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American Idol's Ruben Studdard and Clay Aiken Bring Holiday Cheers to Broadway

From the makers of last year's Home for the Holidays comes…

Ruben Studdard and Clay AIken onstage at the Imperial Theatre.
(© David Gordon)

Ruben Studdard, winner of American Idol season 2, is going to save Frank Loesser's embattled, Oscar-winning seasonal song "Baby, It's Cold Outside" from the ash heap.

Studdard is currently making his Broadway debut opposite longtime television "adversary" Clay Aiken in a new Christmas concert at the Imperial Theatre. The long-winded title is Ruben and Clay's First Annual Christmas Carol Family Fun Pageant Spectacular Reunion Show, and it's created by the makers of last season's Home for the Holidays, a concert that often felt more like a war on Christmas than a celebration of it. The glad-tidings on display in this marginally better production more enjoyable than not, and surprisingly moving, too — especially when Studdard and ensemble member Farah Alvin debut a new, humorous take on "Baby, It's Cold Outside."

The set-up is as follows: Studdard and Aiken, winner and runner-up (they never let us forget that), have buried the hatchet and come together to host a Christmas season variety special akin to the ones they watched growing up. What it amounts to is an evening of skits and scenes, with as many secular and spiritual Christmas songs as we could want, performed by two artists who won the hearts of 40 million people 15 years ago.

Thankfully, time has not withered their voices, and their personal performance styles complement each other onstage. Studdard is less of an actor and not really a showman — he's a no-bells-or-whistles, stand-and-deliver kind of performer with a velvet baritone — while Aiken's flair for the theatrical is enough to make up for a lower register that needs a little strengthening. They do well by upbeat duets like "It's Beginning to Look a Lot Like Christmas," and have a pretty funny "can you top this"-style mashup of "Silent Night," "Hark the Herald," and "O Come All Ye Faithful" to open the show.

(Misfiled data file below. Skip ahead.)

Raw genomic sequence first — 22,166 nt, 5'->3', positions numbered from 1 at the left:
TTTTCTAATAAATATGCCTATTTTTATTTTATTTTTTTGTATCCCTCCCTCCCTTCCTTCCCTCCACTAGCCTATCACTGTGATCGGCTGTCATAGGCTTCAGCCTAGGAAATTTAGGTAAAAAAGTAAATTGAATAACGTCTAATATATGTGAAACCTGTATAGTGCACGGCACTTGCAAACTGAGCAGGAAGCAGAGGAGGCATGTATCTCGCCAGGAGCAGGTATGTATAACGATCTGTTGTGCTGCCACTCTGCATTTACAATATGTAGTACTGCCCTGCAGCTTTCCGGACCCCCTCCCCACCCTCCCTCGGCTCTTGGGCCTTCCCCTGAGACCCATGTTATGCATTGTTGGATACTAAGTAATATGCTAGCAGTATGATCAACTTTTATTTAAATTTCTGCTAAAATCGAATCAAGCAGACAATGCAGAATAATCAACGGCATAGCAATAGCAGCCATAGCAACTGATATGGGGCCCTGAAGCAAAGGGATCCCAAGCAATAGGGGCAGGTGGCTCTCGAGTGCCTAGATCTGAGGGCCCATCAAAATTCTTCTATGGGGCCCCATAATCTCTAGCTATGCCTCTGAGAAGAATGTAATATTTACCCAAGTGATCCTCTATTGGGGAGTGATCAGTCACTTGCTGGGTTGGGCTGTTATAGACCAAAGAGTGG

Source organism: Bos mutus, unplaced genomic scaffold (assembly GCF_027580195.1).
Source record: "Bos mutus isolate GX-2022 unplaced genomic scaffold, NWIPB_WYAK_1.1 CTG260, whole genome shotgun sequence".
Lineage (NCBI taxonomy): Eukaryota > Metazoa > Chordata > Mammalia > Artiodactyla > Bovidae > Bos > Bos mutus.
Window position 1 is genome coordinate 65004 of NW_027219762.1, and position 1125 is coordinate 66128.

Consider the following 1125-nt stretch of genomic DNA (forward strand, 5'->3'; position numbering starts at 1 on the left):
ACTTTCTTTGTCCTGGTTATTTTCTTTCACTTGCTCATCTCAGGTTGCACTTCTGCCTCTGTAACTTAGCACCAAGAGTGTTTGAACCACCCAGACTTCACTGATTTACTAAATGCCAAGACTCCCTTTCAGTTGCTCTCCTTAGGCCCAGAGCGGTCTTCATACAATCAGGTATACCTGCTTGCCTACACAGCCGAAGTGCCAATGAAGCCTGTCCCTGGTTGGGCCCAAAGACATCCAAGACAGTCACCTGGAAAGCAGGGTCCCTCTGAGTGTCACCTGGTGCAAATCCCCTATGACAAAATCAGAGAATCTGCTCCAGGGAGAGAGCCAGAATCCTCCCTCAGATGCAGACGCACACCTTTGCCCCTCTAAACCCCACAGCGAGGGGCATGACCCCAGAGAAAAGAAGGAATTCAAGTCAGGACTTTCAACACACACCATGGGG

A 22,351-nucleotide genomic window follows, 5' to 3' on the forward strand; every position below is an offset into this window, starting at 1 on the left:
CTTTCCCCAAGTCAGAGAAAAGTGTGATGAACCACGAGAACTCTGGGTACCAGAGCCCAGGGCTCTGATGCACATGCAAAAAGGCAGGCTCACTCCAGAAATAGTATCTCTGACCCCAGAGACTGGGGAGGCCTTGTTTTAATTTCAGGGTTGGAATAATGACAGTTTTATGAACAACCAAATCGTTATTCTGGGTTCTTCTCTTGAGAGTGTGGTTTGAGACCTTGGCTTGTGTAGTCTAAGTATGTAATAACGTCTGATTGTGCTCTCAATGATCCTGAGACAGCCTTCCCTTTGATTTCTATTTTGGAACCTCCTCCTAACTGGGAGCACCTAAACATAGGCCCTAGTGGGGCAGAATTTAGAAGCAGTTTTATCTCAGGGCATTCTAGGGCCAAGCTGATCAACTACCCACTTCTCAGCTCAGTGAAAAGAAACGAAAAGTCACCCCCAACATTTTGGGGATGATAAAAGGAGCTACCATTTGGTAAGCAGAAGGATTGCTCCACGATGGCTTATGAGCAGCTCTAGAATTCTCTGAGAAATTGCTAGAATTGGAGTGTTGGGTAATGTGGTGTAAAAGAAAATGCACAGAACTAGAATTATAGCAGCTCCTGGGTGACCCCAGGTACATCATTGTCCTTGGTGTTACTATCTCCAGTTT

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Aiken excels on carols like "The First Noel," while Studdard unleashes a beautifully emotional rendering of "My Grownup Christmas List," dedicated to the memory of his older brother, who passed away in May. A five-member ensemble provides strong backup, and each person has a chance to wail.

In the year since he created Home for the Holidays, director and producer Jonathan Tessero hasn't learned anything about dramatic structure, and there is an astounding amount of padding within this show's inexplicable two-plus hour duration. (Why, oh why, is there an intermission?) Similarly, the transitions are sloppy, the design is cartoonish, and the script, penned by ensemble member Ken Arpino and Jesse Joyce, is painfully unfunny. "Everything should be cheesy at Christmastime," Ruben says, almost as an apology, while giving a knowing glance to the audience. It seems like he even knows what does and doesn't work.

And then there's "Baby, It's Cold Outside," a 1950 song now being banned from radio stations because of objections to the un-PC tone of its lyrics. Studdard, alongside charismatic singer Farah Alvin, sets out to sing his version, which "makes a woman feel respected." Off they go:

Farah: My mother will start to worry

Ruben: She should

Farah: My father will be pacing the floor

Ruben: Text him now

Farah: So really I'd better scurry

Ruben: Yes, be more in a hurry

Farah: But maybe just a half a drink more

Ruben: How about a chamomile tea?

The entire company, not to mention the audience, is clearly smitten by these genuinely comical lyrics. Why isn't the entire show like that?

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